This is an impassioned book about the Declaration of Independence. It comes from specific personal and pedagogical experiences, as its author, a classicist and political theorist at Princeton, winsomely reports. Danielle Allen employs several techniques, some old, some new, in engaging and expositing her book’s central object: what she calls a close, “sentence by sentence” reading of the document, one that sometimes lingers over the meaning of a single term but that also draws upon modern theories of the uses to which language can be put. But while the methods are specific, the aim is quite grand and ambitious: to make…
In literary terms, Marilynne Robinson is a national treasure. In political terms, not so much. “When she was good, she was very, very good, but when she was bad she was horrid,” as the nursery rhyme has it. Robinson might not even mind my saying that, by the way. As an essayist she deliberately tries to make countercultural moves, intellectually and spiritually. Unfortunately, Robinson’s political views as expressed in her latest collection, When I Was a Child I Read Books, are far from countercultural if by that we mean unusual. They’re off-the-shelf liberal. Like her hero, President Obama, she is disinclined…
A friend over at NRO’s Postmodern Conservative blog recently asked which contemporary French authors might profitably be read by American conservatives. As a Francophone who has translated French philosophers from this and previous centuries, I thought I’d contribute my two cents.
My criteria were: 1) What could help American conservatives better understand Europe, the evolving nature of liberal democracy, and the pathologies of the age, both abroad and at home? and 2) Who are the contemporary French authors who could speak to a fairly diverse cohort?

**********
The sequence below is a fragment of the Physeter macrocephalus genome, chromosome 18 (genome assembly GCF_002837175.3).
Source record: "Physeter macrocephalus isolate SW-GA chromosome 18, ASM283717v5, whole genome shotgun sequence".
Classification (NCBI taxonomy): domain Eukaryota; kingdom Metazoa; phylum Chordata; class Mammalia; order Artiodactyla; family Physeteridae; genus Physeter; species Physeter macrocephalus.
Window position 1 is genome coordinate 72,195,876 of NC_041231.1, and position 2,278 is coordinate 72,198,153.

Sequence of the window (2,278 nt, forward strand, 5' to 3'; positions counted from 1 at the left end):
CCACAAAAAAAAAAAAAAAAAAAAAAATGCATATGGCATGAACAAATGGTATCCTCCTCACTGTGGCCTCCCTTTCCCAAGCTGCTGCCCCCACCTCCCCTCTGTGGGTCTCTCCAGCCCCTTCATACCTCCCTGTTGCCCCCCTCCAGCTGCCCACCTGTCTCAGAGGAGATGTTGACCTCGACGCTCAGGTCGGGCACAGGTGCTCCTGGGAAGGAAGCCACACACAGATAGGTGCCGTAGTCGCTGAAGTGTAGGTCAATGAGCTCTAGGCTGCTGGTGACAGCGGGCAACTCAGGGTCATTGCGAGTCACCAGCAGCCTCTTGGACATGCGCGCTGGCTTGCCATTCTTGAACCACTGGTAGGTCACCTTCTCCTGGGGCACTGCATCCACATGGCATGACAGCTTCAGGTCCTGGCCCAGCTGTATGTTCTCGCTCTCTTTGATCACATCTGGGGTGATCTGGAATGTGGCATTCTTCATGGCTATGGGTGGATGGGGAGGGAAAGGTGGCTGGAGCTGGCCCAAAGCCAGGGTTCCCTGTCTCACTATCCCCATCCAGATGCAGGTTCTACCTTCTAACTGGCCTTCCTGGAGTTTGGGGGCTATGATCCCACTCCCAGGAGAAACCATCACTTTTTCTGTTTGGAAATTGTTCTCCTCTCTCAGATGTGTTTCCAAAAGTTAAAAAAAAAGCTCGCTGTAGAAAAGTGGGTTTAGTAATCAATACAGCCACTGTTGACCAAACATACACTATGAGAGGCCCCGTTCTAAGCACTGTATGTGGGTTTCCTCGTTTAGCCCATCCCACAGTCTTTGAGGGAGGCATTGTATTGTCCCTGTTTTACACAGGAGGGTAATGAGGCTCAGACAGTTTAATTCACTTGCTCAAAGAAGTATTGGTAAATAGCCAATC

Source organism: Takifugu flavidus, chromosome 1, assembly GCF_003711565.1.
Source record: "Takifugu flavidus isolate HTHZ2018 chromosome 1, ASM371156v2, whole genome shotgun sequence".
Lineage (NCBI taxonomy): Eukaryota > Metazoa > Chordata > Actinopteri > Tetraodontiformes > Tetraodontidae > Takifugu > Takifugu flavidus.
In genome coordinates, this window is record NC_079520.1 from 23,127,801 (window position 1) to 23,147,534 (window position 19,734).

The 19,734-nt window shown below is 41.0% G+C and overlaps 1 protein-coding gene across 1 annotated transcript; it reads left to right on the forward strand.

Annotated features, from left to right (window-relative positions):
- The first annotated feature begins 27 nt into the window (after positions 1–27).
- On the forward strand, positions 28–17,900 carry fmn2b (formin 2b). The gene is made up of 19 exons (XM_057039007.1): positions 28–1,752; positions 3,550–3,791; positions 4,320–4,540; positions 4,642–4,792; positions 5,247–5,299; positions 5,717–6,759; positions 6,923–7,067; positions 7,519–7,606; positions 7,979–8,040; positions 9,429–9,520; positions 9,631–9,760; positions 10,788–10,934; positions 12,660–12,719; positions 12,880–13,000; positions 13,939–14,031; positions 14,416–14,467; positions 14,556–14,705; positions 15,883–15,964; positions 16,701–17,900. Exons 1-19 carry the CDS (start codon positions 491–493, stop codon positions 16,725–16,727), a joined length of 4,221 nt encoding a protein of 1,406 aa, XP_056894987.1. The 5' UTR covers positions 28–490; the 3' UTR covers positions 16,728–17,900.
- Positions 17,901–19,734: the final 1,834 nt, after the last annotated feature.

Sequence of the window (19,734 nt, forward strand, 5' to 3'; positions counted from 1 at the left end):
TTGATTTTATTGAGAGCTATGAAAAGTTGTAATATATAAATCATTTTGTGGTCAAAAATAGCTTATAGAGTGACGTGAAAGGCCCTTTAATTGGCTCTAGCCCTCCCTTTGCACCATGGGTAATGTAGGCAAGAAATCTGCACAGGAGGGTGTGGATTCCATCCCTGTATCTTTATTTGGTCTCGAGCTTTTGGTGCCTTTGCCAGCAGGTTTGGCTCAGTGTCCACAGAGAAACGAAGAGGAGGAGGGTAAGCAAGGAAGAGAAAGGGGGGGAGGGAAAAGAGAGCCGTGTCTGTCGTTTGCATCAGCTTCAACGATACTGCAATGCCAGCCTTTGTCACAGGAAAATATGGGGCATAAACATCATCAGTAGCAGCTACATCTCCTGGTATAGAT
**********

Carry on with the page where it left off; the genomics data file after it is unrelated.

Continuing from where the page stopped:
If democracy is to endure, thoughtful citizenship is a requirement for a critical mass of the citizenry. We have an opportunity to live up to that obligation today. America’s birthday offers an opportunity to go back to the self-conscious beginnings of our common enterprise, where we meet the Declaration of Independence.
In a letter to Richard Henry Lee, Jefferson famously characterized the Declaration as “an expression of the American mind.” Let’s spend a few minutes considering that mind. We will find it to be: 1) logical; 2) liberty-loving; 3) manly; and 4) gesturing towards, and calling for, philosophical and theological reflection.
The television program Cosmos: A Spacetime Odyssey is worth watching for reasons known and acknowledged by host Neil deGrasse Tyson, and for some he may not be aware of. Tyson exudes an affable authority as he guides viewers through this expensively produced and visually impressive successor to the 1980s blockbuster science documentary Cosmos: A Personal Voyage, hosted by Carl Sagan. While the series presented by Fox and National Geographic is not yet finished (11 of 13 episodes have been aired), its essential features are discernable.